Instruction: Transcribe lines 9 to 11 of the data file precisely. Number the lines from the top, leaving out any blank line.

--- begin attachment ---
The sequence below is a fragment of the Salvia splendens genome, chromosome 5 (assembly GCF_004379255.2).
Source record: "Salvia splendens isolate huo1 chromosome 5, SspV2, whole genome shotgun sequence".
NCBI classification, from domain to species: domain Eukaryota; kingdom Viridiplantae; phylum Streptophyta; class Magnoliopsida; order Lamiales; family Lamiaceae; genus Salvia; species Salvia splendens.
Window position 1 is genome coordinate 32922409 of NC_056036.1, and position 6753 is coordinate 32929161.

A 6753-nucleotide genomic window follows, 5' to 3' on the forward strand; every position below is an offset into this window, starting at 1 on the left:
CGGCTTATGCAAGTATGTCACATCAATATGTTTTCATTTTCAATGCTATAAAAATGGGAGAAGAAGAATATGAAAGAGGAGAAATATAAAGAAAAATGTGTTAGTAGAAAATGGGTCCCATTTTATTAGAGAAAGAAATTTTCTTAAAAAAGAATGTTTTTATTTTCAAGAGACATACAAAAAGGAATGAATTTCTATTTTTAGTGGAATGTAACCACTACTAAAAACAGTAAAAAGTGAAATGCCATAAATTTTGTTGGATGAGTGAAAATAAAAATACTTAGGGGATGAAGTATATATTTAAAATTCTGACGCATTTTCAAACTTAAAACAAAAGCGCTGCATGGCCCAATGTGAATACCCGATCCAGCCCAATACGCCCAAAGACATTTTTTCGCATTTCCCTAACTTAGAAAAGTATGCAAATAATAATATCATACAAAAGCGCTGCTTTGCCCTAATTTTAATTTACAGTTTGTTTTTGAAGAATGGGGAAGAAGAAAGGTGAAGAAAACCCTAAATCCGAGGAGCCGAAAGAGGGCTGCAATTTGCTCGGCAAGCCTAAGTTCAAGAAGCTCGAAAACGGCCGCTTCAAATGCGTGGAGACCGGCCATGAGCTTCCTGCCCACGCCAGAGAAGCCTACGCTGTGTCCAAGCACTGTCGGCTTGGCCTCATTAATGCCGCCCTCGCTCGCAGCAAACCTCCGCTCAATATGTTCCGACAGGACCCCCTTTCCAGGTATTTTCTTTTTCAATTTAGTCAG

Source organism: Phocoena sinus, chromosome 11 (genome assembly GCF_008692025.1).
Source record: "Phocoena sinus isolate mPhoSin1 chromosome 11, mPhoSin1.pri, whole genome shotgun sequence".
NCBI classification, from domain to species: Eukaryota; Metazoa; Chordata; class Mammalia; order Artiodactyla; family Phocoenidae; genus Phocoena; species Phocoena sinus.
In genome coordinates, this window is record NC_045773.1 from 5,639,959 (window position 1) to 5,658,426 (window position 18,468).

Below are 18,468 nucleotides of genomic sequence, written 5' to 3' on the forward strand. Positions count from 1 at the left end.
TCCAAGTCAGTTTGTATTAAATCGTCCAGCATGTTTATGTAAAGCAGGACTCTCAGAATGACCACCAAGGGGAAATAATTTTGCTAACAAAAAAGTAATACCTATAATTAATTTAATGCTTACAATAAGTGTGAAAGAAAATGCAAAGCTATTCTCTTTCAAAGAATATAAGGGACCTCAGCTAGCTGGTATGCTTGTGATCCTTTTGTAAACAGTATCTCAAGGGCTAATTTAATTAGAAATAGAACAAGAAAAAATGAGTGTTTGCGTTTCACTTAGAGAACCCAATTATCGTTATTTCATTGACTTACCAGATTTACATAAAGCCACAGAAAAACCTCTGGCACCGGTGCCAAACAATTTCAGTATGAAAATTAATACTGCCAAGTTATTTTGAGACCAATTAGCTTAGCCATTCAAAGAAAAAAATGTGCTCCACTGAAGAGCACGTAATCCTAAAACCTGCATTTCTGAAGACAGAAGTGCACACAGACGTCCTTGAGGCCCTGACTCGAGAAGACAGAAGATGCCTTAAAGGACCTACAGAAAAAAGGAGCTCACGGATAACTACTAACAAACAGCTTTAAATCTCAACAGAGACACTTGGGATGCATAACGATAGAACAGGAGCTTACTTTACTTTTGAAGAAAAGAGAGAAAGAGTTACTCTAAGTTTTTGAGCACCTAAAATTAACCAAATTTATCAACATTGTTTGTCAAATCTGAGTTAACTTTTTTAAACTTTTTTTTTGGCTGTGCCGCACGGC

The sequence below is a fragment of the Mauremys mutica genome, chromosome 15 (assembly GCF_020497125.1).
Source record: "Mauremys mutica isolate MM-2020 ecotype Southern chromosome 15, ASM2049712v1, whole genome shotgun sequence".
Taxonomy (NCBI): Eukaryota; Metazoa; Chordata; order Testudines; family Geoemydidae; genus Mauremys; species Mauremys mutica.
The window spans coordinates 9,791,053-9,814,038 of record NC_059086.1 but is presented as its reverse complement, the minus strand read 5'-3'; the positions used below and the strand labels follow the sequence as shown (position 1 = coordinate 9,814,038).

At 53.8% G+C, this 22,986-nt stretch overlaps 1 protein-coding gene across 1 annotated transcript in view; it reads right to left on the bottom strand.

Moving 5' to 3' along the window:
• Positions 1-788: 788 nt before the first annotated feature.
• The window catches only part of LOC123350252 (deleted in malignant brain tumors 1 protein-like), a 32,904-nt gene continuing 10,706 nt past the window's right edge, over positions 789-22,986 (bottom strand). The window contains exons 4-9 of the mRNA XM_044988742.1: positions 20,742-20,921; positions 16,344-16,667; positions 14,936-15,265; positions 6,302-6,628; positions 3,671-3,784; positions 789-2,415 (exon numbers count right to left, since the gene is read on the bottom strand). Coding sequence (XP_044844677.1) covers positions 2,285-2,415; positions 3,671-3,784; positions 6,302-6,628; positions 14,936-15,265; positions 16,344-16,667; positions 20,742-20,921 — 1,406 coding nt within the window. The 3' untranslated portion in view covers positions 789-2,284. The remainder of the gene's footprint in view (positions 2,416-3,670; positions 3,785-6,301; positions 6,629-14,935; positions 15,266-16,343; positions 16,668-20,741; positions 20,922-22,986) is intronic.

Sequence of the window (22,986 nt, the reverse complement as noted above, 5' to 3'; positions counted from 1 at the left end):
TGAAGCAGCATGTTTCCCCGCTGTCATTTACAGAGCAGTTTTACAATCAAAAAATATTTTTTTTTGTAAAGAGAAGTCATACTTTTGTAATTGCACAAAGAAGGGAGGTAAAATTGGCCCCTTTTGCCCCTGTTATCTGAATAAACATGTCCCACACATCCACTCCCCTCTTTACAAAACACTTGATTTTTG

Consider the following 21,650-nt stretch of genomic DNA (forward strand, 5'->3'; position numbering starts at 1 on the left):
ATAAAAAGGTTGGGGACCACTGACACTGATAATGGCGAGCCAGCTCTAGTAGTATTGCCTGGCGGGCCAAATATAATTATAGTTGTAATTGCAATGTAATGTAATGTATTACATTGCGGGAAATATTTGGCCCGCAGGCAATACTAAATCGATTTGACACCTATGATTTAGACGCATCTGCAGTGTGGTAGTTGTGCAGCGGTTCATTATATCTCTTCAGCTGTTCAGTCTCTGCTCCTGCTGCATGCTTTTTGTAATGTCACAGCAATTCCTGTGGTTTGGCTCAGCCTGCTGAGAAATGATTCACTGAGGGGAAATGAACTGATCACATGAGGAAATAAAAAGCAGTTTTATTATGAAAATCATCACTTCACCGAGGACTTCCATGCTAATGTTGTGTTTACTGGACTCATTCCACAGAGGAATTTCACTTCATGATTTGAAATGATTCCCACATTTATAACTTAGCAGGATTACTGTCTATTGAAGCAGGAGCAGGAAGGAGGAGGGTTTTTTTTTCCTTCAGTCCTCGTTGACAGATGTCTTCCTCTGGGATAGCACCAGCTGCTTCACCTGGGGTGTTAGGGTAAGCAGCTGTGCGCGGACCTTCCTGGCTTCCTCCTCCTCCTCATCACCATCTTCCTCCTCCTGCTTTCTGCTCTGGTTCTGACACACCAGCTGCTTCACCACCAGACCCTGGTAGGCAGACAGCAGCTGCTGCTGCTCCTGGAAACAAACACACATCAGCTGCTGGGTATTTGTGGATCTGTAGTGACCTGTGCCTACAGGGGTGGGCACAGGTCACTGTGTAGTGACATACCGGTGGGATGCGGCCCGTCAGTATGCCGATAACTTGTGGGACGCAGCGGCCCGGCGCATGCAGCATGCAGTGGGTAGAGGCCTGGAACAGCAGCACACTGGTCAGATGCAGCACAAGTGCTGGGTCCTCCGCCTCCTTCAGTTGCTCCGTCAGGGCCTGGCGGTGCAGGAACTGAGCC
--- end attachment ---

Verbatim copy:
NCBI classification, from domain to species: Eukaryota; Metazoa; Chordata; class Mammalia; order Artiodactyla; family Phocoenidae; genus Phocoena; species Phocoena sinus.
In genome coordinates, this window is record NC_045773.1 from 5,639,959 (window position 1) to 5,658,426 (window position 18,468).

Below are 18,468 nucleotides of genomic sequence, written 5' to 3' on the forward strand. Positions count from 1 at the left end.